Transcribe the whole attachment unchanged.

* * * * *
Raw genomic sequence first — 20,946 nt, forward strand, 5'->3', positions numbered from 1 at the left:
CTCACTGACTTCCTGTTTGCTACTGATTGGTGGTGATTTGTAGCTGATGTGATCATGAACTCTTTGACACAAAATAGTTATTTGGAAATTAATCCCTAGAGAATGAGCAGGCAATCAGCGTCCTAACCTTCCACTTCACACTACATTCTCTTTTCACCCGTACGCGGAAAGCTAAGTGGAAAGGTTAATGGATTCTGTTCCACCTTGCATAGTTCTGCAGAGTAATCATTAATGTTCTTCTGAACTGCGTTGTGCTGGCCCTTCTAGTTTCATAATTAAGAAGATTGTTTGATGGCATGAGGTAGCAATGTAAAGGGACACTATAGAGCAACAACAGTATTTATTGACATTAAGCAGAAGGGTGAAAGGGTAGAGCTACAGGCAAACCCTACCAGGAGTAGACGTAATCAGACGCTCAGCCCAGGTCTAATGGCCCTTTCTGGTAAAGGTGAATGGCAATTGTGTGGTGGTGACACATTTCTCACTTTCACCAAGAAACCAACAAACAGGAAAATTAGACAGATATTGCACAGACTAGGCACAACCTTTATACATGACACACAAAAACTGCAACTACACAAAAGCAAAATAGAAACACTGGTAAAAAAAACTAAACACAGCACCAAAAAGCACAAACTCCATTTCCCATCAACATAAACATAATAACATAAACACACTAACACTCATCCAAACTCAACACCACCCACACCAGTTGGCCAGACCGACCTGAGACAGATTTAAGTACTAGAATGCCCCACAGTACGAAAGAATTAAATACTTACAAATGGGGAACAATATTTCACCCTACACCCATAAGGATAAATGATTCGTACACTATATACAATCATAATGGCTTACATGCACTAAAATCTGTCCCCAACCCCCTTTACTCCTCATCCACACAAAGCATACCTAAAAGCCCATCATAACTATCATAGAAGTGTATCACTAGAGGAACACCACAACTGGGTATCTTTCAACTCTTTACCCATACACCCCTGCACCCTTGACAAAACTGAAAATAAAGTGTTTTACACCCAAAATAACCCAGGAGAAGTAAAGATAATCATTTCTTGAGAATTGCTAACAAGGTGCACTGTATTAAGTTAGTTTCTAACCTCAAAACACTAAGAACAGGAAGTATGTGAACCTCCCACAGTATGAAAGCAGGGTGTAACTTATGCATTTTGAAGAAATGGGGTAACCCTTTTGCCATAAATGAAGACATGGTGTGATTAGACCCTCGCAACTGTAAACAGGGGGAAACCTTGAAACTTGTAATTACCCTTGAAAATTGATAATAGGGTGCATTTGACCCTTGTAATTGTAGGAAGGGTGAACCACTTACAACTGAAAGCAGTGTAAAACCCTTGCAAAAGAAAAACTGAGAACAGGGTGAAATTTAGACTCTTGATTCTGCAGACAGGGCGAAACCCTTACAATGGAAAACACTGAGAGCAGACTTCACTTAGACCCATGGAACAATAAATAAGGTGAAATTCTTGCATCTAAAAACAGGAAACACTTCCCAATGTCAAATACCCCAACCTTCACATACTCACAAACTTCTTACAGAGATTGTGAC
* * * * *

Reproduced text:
Raw genomic sequence first — 20,946 nt, forward strand, 5'->3', positions numbered from 1 at the left:
CTCACTGACTTCCTGTTTGCTACTGATTGGTGGTGATTTGTAGCTGATGTGATCATGAACTCTTTGACACAAAATAGTTATTTGGAAATTAATCCCTAGAGAATGAGCAGGCAATCAGCGTCCTAACCTTCCACTTCACACTACATTCTCTTTTCACCCGTACGCGGAAAGCTAAGTGGAAAGGTTAATGGATTCTGTTCCACCTTGCATAGTTCTGCAGAGTAATCATTAATGTTCTTCTGAACTGCGTTGTGCTGGCCCTTCTAGTTTCATAATTAAGAAGATTGTTTGATGGCATGAGGTAGCAATGTAAAGGGACACTATAGAGCAACAACAGTATTTATTGACATTAAGCAGAAGGGTGAAAGGGTAGAGCTACAGGCAAACCCTACCAGGAGTAGACGTAATCAGACGCTCAGCCCAGGTCTAATGGCCCTTTCTGGTAAAGGTGAATGGCAATTGTGTGGTGGTGACACATTTCTCACTTTCACCAAGAAACCAACAAACAGGAAAATTAGACAGATATTGCACAGACTAGGCACAACCTTTATACATGACACACAAAAACTGCAACTACACAAAAGCAAAATAGAAACACTGGTAAAAAAAACTAAACACAGCACCAAAAAGCACAAACTCCATTTCCCATCAACATAAACATAATAACATAAACACACTAACACTCATCCAAACTCAACACCACCCACACCAGTTGGCCAGACCGACCTGAGACAGATTTAAGTACTAGAATGCCCCACAGTACGAAAGAATTAAATACTTACAAATGGGGAACAATATTTCACCCTACACCCATAAGGATAAATGATTCGTACACTATATACAATCATAATGGCTTACATGCACTAAAATCTGTCCCCAACCCCCTTTACTCCTCATCCACACAAAGCATACCTAAAAGCCCATCATAACTATCATAGAAGTGTATCACTAGAGGAACACCACAACTGGGTATCTTTCAACTCTTTACCCATACACCCCTGCACCCTTGACAAAACTGAAAATAAAGTGTTTTACACCCAAAATAACCCAGGAGAAGTAAAGATAATCATTTCTTGAGAATTGCTAACAAGGTGCACTGTATTAAGTTAGTTTCTAACCTCAAAACACTAAGAACAGGAAGTATGTGAACCTCCCACAGTATGAAAGCAGGGTGTAACTTATGCATTTTGAAGAAATGGGGTAACCCTTTTGCCATAAATGAAGACATGGTGTGATTAGACCCTCGCAACTGTAAACAGGGGGAAACCTTGAAACTTGTAATTACCCTTGAAAATTGATAATAGGGTGCATTTGACCCTTGTAATTGTAGGAAGGGTGAACCACTTACAACTGAAAGCAGTGTAAAACCCTTGCAAAAGAAAAACTGAGAACAGGGTGAAATTTAGACTCTTGATTCTGCAGACAGGGCGAAACCCTTACAATGGAAAACACTGAGAGCAGACTTCACTTAGACCCATGGAACAATAAATAAGGTGAAATTCTTGCATCTAAAAACAGGAAACACTTCCCAATGTCAAATACCCCAACCTTCACATACTCACAAACTTCTTACAGAGATTGTGAC